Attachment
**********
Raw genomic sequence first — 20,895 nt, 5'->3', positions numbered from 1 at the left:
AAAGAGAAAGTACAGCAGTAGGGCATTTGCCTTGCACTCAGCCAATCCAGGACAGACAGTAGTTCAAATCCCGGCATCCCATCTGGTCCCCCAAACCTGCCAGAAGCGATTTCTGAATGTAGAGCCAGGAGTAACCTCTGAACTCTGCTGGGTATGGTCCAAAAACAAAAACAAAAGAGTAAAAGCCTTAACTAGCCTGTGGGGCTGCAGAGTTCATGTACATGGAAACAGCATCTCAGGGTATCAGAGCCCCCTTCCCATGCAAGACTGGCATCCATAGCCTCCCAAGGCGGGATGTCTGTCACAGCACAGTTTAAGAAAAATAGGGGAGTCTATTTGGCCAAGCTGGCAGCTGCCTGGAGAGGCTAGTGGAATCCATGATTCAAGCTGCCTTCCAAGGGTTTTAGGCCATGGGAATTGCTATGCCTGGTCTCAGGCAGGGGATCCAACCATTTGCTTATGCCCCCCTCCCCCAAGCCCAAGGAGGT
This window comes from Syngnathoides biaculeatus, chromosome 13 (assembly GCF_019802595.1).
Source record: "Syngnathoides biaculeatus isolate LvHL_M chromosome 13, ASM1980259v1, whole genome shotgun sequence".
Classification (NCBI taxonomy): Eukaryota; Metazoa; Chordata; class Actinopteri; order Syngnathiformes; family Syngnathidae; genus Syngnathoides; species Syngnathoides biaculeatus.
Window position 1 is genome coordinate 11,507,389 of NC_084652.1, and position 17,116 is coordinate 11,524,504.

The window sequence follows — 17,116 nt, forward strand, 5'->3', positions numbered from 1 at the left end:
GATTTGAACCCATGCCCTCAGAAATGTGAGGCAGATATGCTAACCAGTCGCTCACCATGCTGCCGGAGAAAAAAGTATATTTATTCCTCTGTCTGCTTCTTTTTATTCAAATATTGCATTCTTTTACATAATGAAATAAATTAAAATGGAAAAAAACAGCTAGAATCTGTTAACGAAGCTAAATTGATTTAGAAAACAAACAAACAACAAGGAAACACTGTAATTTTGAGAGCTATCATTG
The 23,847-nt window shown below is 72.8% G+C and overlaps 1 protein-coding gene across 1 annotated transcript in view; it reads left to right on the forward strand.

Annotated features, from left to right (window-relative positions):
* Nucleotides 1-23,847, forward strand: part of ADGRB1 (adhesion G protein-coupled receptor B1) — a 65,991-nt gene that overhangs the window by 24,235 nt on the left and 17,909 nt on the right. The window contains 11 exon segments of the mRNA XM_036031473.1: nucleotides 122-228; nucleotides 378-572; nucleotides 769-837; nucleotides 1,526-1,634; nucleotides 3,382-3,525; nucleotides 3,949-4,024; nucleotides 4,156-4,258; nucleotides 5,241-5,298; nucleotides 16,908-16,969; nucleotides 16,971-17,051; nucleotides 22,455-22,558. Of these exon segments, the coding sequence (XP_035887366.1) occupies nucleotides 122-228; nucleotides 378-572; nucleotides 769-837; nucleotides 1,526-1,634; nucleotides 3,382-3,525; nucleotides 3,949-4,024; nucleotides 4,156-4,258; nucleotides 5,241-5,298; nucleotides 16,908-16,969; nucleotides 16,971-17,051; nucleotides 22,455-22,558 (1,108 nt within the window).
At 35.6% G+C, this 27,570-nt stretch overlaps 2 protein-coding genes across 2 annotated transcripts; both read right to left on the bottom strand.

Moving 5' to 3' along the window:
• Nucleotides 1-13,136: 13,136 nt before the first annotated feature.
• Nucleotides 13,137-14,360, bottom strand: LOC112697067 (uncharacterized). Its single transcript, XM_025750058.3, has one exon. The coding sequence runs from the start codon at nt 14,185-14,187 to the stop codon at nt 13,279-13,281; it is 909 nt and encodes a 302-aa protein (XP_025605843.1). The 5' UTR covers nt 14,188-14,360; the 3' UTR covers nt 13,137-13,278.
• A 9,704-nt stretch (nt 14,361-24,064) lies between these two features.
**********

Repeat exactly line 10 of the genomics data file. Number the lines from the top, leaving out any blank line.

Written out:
Annotated features, from left to right (window-relative positions):